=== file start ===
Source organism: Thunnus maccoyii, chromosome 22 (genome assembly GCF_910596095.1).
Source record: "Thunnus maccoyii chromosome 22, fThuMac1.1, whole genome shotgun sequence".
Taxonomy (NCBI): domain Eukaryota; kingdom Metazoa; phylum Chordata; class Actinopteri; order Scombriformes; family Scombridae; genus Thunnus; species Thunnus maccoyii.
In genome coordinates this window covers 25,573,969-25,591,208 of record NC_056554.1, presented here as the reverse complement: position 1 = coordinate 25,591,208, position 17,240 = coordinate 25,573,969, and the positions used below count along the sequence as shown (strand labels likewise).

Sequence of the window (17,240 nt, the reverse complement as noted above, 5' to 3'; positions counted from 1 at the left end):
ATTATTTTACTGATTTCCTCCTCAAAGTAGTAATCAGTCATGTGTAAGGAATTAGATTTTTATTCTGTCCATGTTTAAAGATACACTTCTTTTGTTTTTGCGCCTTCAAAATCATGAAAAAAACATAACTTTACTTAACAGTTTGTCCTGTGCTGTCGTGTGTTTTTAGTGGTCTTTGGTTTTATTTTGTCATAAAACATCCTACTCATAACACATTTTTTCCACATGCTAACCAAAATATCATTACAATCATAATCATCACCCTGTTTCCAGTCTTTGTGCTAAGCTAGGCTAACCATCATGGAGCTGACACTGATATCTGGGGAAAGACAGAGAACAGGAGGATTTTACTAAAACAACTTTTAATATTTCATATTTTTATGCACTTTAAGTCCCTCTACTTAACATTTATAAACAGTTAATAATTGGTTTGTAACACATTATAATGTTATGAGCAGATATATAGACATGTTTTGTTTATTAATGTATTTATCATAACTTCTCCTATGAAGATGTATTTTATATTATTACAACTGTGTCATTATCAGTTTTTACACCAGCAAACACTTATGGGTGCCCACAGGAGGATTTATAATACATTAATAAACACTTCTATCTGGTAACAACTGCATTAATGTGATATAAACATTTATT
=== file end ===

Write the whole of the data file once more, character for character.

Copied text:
Source organism: Thunnus maccoyii, chromosome 22 (genome assembly GCF_910596095.1).
Source record: "Thunnus maccoyii chromosome 22, fThuMac1.1, whole genome shotgun sequence".
Taxonomy (NCBI): domain Eukaryota; kingdom Metazoa; phylum Chordata; class Actinopteri; order Scombriformes; family Scombridae; genus Thunnus; species Thunnus maccoyii.
In genome coordinates this window covers 25,573,969-25,591,208 of record NC_056554.1, presented here as the reverse complement: position 1 = coordinate 25,591,208, position 17,240 = coordinate 25,573,969, and the positions used below count along the sequence as shown (strand labels likewise).

Sequence of the window (17,240 nt, the reverse complement as noted above, 5' to 3'; positions counted from 1 at the left end):
ATTATTTTACTGATTTCCTCCTCAAAGTAGTAATCAGTCATGTGTAAGGAATTAGATTTTTATTCTGTCCATGTTTAAAGATACACTTCTTTTGTTTTTGCGCCTTCAAAATCATGAAAAAAACATAACTTTACTTAACAGTTTGTCCTGTGCTGTCGTGTGTTTTTAGTGGTCTTTGGTTTTATTTTGTCATAAAACATCCTACTCATAACACATTTTTTCCACATGCTAACCAAAATATCATTACAATCATAATCATCACCCTGTTTCCAGTCTTTGTGCTAAGCTAGGCTAACCATCATGGAGCTGACACTGATATCTGGGGAAAGACAGAGAACAGGAGGATTTTACTAAAACAACTTTTAATATTTCATATTTTTATGCACTTTAAGTCCCTCTACTTAACATTTATAAACAGTTAATAATTGGTTTGTAACACATTATAATGTTATGAGCAGATATATAGACATGTTTTGTTTATTAATGTATTTATCATAACTTCTCCTATGAAGATGTATTTTATATTATTACAACTGTGTCATTATCAGTTTTTACACCAGCAAACACTTATGGGTGCCCACAGGAGGATTTATAATACATTAATAAACACTTCTATCTGGTAACAACTGCATTAATGTGATATAAACATTTATT